A Writer’s Defining Moment

My Defining Moment As A Writer

Many of us can acknowledge defining moments when our lives change forever. Marriage, the birth of a child, or the death of a loved one are all common catalysts for change. As well as experiencing such changes I remember another very defining moment.

I was sitting at the dining room table in Loree Lough’s Baltimore home, my first manuscript – now complete with so many red slashes and scribbled comments it would debilitate the best of us – sitting in front of me. I had given Loree my permission to “edit it” when she offered to read my amateurish attempt at writing a story but it was still a shock to see just how many mistakes I’d made. I remember feeling so grateful as we went through the 80 thousand word manuscript together, me listening closely, and hoping I’d never forget, all the knowledge Loree shared. The defining moment on my journey to becoming a writer came when she finally flipped over the last page and pushed the manuscript across to me. “This is a good story,” she said. “This will sell.”

I count myself so fortunate Loree had willingly given up her own writing time to help another. She’d read and edited my story without thought of reward and invited me into her home to share her expertise with me. For those of you who regularly visit my blog, you’ll have heard me mention Loree more than once. She deserves so much credit for helping me become a writer. Without the initial encouragement she gave I could never have hung in there waiting painstaking years for the publication of that story. The advice and support she willingly shared over the intervening years as new and confusing industry policies confronted me was invaluable as well. It was also through her example I realised how rewarding it is to share with and encourage other writers in any way possible. I thank Loree with all my heart, I could never repay the huge gift she’s given me.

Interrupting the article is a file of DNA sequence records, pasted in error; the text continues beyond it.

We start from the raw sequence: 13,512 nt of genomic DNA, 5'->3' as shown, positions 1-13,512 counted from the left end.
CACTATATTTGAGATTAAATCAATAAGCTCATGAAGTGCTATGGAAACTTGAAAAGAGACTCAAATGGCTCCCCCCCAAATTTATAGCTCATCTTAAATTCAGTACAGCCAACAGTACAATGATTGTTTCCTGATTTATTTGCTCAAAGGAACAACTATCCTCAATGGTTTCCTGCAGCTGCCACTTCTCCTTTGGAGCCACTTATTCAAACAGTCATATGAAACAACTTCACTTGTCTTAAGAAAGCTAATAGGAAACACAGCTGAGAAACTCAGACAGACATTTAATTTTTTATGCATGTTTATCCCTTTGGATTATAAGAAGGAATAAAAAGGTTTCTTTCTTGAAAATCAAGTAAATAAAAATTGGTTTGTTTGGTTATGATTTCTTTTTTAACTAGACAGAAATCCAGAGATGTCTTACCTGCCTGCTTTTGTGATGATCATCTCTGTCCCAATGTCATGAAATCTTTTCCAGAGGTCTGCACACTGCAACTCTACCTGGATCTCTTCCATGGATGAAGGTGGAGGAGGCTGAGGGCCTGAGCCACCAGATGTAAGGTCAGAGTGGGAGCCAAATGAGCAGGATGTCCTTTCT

loree new photoA Response From Loree Lough:

Wow, Anne. Careful now, or I’ll have to get Larry to fire up his chainsaw…to carve keyhole shapes in all the doorways (so I can fit my big head through)!

Seriously, though, it was well worth every moment of ‘blue-penciling’ your manuscript. Even though it’s been a while since I read it, I still remember that delightful story, “Worlds Apart”. Okay, so I made a few notes and asked a few questions in the margins, but you did all the hard work required to make it publishable!

And A Comeback From Me:

A few? Cough, splatter. You understate, my friend. I think I still have it somewhere, maybe next time we Skype I’ll show it to you lol. But before anyone begins feeling sorry for me I will explain Loree did check 3 or 4 times if I wanted her to actually edit it. She stressed if I said yes, she would edit it properly, no holds barred. Boy, am I thankful. I owe her, big time.


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